There’s no point launching a smart speaker while users don’t trust you.
March is a month Mark Zuckerberg would surely like to forget. Trust in the Facebook platform is at an all time low following the Cambridge Analytica revelations and the collecting of call and SMS data from Android users. The company’s share price is tumbling in response to this, and Facebook is reassessing what to do next.
According to Bloomberg, Facebook has decided to delay plans to introduce smart speaker products at its developer conference in May. The speakers are thought to be direct competitors to the Amazon Echo and Google Home, offering a mix of digital assistant and video chat dependent on the model chosen. Following the reveal in May, the speakers were expected to launch in the fall. That launch now seems in doubt if developers won’t have access to them from May.
Delaying the introduction of smart speakers when consumers are questioning how much they can trust you and reassessing their privacy online makes sense. The smart home products category is becoming increasingly competitive and any new speaker needs to hit the ground running. Right now, a Facebook-branded smart speaker would probably flop and cost the social network a small fortune in unsold hardware.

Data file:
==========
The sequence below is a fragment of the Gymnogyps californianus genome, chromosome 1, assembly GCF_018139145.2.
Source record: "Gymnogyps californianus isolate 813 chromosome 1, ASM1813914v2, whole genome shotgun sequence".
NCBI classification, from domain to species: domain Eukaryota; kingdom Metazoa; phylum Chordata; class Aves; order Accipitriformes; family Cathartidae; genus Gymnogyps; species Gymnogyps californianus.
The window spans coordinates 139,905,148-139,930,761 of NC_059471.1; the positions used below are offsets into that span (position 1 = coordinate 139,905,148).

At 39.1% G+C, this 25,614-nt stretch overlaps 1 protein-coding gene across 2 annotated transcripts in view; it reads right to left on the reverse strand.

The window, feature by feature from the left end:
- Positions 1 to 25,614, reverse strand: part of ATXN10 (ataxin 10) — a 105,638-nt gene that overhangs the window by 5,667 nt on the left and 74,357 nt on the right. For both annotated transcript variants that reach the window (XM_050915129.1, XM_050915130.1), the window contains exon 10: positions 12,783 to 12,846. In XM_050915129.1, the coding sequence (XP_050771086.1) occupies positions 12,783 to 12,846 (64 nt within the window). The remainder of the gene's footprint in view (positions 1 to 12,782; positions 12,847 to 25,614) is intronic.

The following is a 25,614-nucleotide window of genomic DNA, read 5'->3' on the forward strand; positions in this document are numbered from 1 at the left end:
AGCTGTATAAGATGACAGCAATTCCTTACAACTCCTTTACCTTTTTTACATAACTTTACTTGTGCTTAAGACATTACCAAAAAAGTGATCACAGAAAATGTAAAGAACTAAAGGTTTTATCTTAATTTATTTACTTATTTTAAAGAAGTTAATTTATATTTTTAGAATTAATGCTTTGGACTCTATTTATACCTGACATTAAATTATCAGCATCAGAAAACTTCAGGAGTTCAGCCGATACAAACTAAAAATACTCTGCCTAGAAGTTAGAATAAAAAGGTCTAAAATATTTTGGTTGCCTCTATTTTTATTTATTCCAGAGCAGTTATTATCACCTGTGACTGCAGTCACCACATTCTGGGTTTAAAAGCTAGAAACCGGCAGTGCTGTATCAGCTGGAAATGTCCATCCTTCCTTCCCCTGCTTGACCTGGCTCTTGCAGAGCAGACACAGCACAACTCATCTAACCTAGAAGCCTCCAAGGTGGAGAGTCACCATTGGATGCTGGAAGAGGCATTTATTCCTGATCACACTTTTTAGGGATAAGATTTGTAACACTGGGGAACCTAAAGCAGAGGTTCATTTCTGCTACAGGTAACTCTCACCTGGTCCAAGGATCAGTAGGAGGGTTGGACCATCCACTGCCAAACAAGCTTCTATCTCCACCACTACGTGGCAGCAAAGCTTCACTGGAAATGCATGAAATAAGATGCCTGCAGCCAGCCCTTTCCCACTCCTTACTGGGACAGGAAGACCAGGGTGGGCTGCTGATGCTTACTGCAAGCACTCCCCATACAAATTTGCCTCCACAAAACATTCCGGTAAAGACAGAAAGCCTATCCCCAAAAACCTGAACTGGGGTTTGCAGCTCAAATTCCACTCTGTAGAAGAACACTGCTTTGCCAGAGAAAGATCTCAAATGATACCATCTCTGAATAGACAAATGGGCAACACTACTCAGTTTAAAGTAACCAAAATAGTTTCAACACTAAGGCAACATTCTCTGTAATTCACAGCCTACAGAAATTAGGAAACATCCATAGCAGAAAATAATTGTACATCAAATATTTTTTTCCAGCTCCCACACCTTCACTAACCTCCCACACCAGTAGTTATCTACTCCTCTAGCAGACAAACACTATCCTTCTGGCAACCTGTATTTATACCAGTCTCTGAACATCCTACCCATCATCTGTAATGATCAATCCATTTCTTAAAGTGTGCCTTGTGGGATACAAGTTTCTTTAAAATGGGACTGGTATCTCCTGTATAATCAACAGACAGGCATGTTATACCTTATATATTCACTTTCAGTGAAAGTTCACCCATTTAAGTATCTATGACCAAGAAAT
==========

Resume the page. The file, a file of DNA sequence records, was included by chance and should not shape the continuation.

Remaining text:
On the flip side, delaying the launch for any significant amount of time will play into the hands of competitors who already have a healthy head start. If Facebook leaves it too much longer there won’t be any point launching without these speakers have a killer feature. I fail to see what that would be beyond integrated access to the social network, which brings us right back to the trust and privacy concerns.
As for the developer conference in May, expect a new focus on privacy and data protection. Facebook needs to sort that out before attempting to do anything else new. Meanwhile, users can take advantage of new privacy tools being launched this week to help Facebook users better control their data.